The Three Strikes Law in Nevada
Three strikes, and you’re out. You’ve probably heard that phrase used in baseball, but did you know it also applies to criminal law in Nevada?
The stated goal of three strikes laws is to get violent, habitual criminals off the streets. However, they can also trap people in the criminal justice system for far too long. If you are facing the prospect of many years to a lifetime in prison because of the federal three strikes law in Las Vegas, you need an aggressive defense attorney who will fight to protect your rights and your freedom. That’s why you need to call the Law Offices of Joel M. Mann right away for the qualified representation you deserve.
Joel M. Mann understands the consequences a third felony conviction can have on your life, and he will be ready to defend you. When you hire Joel as your three strikes lawyer in Las Vegas, you get an experienced and aggressive advocate who will explore every possible pathway to help you avoid a mandatory life sentence. If you’ve been charged with a felony in Nevada, contact Joel today to get started on your defense. Your future depends on it.
History of the Three Strikes Law
Passed by the U.S. Congress in 1994, the Violent Crime Control and Law Enforcement Act issued sentencing enhancements that would apply to convicted criminals with three serious violent or drug-related felonies on their records. Several states followed suit, including Nevada, which passed a habitual offender law to crack down on criminals with multiple convictions.
How Does the Federal Three Strikes Law Work?
The Violent Crime Control and Law Enforcement Act of 1994 imposes a mandatory sentence of life in prison without parole on a convicted felon if all three of the following criteria apply:
- That person has been charged with a “serious violent felony.”
- They have two or more previous felony convictions at the state or federal level.
- At least one of the previous convictions is a “serious violent felony” (the other may be a serious drug offense).
There are some important notes to mention. First, these must be actual convictions, not simply charges. That means if you get charged with a felony while awaiting trial on another felony, that additional felony charge will not be counted towards the three strikes. For example, if an individual with one felony conviction already on their criminal record is charged with armed robbery but then commits voluntary manslaughter while awaiting trial on the robbery charge, he will not face a mandatory life sentence if convicted because he does not yet have three convictions.
Second, the three felonies must occur as separate incidents. For example, suppose a person with one felony conviction on their criminal record commits armed robbery and, in the process, also kills someone. They might be charged with felony murder, but they will not face a mandatory life sentence if convicted because the second and third felonies occurred in the same incident.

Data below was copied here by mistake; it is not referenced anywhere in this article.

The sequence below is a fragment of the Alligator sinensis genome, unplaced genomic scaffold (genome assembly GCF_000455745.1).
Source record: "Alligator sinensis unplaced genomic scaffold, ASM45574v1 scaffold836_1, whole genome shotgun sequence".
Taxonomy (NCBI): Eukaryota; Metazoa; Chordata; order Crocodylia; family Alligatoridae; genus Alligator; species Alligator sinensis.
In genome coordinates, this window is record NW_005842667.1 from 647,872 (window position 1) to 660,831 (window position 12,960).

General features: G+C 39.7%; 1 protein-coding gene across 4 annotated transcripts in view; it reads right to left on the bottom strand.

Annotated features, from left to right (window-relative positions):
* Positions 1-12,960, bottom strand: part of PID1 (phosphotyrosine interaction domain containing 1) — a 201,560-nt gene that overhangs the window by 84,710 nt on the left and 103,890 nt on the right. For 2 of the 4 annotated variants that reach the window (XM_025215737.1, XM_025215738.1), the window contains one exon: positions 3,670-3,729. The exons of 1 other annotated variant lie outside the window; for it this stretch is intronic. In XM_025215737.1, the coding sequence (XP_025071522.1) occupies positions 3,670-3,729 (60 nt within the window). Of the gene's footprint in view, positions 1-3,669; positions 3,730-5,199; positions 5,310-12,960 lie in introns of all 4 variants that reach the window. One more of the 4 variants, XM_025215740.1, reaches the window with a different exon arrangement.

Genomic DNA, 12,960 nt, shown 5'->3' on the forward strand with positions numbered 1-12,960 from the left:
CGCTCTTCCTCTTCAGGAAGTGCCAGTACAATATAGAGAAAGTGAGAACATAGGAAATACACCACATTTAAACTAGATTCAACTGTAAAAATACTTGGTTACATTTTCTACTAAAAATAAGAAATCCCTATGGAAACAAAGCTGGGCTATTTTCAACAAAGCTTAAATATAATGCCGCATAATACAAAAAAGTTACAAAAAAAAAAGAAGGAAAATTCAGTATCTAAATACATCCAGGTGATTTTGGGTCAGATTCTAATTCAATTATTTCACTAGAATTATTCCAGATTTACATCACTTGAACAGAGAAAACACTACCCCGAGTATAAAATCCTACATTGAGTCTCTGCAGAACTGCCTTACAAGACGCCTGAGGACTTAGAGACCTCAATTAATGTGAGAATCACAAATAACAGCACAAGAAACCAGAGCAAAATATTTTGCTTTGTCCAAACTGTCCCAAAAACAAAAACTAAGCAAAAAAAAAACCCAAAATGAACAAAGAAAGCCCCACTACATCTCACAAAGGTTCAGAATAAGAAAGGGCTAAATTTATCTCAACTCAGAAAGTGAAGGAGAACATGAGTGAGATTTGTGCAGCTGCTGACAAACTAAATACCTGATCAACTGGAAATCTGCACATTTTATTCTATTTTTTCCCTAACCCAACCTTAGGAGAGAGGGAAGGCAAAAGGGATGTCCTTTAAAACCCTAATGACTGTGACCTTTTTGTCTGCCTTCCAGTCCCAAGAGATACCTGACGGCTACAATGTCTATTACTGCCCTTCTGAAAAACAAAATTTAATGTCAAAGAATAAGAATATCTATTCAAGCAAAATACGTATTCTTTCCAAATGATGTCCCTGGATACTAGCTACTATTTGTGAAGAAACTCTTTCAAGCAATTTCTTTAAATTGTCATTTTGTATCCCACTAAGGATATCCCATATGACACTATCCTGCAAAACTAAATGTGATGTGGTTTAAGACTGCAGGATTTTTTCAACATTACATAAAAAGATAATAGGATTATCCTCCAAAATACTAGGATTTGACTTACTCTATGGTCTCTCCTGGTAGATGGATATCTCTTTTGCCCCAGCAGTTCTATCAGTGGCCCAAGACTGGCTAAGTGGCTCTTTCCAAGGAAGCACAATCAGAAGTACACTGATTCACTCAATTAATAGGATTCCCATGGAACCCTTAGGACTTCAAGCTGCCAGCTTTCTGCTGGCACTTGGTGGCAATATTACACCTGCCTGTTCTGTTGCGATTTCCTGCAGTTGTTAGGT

Which Crimes Fall Under the Federal Three Strikes Law?
Both federal and state crimes fall under the three strikes law. That includes crimes such as:
- Voluntary manslaughter
- Sexual offenses
- Serious drug charges
Which Crimes Count as Serious Violent Felonies and Drug Offenses?
The following offenses are considered “serious violent felonies” and therefore count towards the three strikes law:
- Sexual offenses such as rape and sexual assault
Generally, any crime involving the use of force or significant risk of force that results in a sentence of 10 or more years in prison is considered a serious violent felony and falls under the three-strikes law.
The following offenses are considered “serious drug offenses” and therefore count towards the three strikes law:
- Continuing criminal enterprise
- Distribution, manufacture, or possession with intent to distribute a controlled substance
- Importing or exporting a controlled substance
How to Defend Against Federal “Three Strikes” Charges
Once you get three “strikes” on your criminal record, it can be very difficult to avoid the mandatory sentence of life in prison. That’s why you need to act immediately after you’ve been charged with a felony. Here are the critical steps to take to fight the federal three strikes law:
- Hire a skilled criminal defense attorney – As soon as you’ve been charged with a felony, your first call should be to a skilled, aggressive criminal defense lawyer in Las Vegas who can fight for your rights. Whether it’s your first, second, or third felony charge, you need to act quickly to mount a vigorous offense and avoid being subjected to the three strikes mandatory sentence. Attorney Joel M. Mann will fight aggressively to defend your rights. He knows what’s on the line, and he will work tirelessly to protect your freedom.
- Fight the charge – Your criminal defense attorney can fight to get the charge dismissed based on the circumstances of your case, such as insufficient evidence, illegal search or seizure, or police misconduct.
- Negotiate a plea deal – If the charges stick, your attorney can try to negotiate a plea deal with the prosecutor. That means you would plead guilty to a lesser charge, avoiding a third felony conviction and the mandatory sentence of life in prison under the three strikes law.
- Appeal the conviction – If you are found guilty, it doesn’t have to stop there. Attorney Joel M. Mann is an experienced appellate lawyer, so he can handle your appeal as well.
To Learn More, Contact Attorney Joel M. Mann Today
If you are facing a felony charge in Nevada, contact the Law Offices of Joel M. Mann today to speak with Joel about your case. Joel Mann is a National Association of Criminal Defense Lawyers member and is rated 10.0 Superb on Avvo. He believes strongly that every person deserves a vigorous defense, and he will be ready to answer your questions and discuss your specific situation when you call or reach out to us online.